Study: Hospital Elevator Buttons Carry More Bacteria Than Toilet Surfaces

By Admin
You might want to think twice about skipping the hand sanitizer dispensers on your next visit to the hospital, especially after stepping out of an eleva...

You might want to think twice about skipping the hand sanitizer dispensers on your next visit to the hospital, especially after stepping out of an elevator.

A recent study conducted by researchers at the University of Toronto and published in Open Medicine on July 8 found that bacteria commonly colonize on elevator buttons, although most pathogens were not clinically relevant. The study concluded that the risk of pathogen transmission might be reduced by simple countermeasures.

A total of 120 elevator buttons and 96 toilet surfaces were swabbed over separate intervals at three large, urban teaching hospitals located in Toronto, Ontario. Researchers took samples from the ground floor button, a randomly selected upper level floor button, and the two exterior “up” and “down” buttons while swabs were taken from the exterior and interior handles of public washrooms, the privacy latch on the door and the toilet flusher.

The prevalence of bacteria colonization on elevator buttons was 61 percent with no significant differences in relation to the location of the buttons, day of the week, or panel position within the elevator, according to the study. Toilet surfaces, on the other hand, had a prevalence of 43 percent.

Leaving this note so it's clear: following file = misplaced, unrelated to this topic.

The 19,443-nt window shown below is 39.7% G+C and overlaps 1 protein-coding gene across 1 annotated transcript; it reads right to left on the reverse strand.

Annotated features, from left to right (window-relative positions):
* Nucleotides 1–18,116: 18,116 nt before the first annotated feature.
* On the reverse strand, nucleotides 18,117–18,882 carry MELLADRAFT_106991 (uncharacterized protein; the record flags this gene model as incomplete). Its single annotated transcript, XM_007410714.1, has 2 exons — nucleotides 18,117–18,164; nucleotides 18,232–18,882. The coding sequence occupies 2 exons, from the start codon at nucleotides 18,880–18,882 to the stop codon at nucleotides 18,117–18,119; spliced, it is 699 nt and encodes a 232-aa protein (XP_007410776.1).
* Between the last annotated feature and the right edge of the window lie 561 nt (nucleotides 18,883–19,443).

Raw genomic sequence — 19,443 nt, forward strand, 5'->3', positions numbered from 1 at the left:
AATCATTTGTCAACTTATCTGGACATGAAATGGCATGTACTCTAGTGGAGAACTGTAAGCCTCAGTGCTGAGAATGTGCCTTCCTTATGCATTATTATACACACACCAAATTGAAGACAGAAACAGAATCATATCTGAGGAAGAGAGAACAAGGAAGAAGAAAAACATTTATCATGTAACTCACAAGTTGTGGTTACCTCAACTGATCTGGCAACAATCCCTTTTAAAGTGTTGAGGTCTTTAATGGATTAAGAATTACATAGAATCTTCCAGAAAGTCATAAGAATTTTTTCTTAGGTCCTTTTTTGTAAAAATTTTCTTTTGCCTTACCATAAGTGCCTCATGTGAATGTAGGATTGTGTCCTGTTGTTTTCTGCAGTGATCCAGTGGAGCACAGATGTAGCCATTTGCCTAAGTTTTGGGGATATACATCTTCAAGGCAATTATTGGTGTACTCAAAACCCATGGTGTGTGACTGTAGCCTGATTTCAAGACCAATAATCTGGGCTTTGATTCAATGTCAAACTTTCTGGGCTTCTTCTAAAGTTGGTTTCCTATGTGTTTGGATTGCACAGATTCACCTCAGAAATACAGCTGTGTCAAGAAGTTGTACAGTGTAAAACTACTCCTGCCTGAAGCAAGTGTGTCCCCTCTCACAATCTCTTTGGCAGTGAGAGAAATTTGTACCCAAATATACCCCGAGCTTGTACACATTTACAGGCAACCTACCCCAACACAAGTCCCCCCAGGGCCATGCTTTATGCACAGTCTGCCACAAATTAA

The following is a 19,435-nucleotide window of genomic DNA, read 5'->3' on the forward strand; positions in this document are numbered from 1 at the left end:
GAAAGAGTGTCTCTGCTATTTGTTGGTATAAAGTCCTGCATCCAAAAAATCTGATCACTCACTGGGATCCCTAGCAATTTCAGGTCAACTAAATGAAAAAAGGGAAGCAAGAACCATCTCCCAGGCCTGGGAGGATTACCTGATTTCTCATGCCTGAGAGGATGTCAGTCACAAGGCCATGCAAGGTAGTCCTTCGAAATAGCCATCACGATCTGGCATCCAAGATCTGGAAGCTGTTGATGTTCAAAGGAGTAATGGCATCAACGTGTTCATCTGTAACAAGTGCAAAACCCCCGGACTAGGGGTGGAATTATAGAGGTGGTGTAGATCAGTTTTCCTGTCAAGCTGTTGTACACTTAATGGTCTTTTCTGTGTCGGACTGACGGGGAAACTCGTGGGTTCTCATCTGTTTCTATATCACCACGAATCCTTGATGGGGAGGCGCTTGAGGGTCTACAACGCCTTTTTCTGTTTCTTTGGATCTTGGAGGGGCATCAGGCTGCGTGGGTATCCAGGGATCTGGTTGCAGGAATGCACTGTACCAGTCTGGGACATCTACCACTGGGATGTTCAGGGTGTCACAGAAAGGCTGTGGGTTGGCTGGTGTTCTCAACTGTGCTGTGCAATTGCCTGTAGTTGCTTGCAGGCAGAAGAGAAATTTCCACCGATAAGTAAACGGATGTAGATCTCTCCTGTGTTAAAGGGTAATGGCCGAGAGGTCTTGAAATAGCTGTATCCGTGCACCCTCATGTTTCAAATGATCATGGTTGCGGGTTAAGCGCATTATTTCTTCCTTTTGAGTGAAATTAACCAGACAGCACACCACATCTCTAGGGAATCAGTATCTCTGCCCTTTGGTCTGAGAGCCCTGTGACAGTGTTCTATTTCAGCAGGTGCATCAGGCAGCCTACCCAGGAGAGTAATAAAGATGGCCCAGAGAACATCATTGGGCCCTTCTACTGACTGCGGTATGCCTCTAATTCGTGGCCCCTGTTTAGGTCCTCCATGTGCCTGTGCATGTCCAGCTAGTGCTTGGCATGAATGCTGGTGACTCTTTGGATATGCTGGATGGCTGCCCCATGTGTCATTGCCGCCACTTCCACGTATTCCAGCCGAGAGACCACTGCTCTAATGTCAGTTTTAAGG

Coagulase-negative staphylococci (a form of skin bacteria) were the most common organisms cultured, whereas Enterococcus  and Pseudomonas species were infrequent.

Absence of pathogenic organisms on elevator buttons reflects prevailing cleaning services combined with widespread hand hygiene. However, the prevalence of colonization reveals that patients still remain at risk of cross-contamination because of the frequent use of elevator buttons, according to the study.

Researchers noted that the study was conducted during flu season which may have influenced the bacteria count due to increased use of hand sanitizer. Conversely, it may have increased hospital traffic and generalized exposures.

Authors of the study recommend alcohol-based hand sanitizers combined with their strategic placement both inside and outside elevators as a possible effective method for removing surface bacteria. Additional countermeasures could include enlarging elevator buttons to allow for elbow activation, installing touchless proximity sensors, and increasing public education about hand hygiene targeted towards individuals using elevators. 


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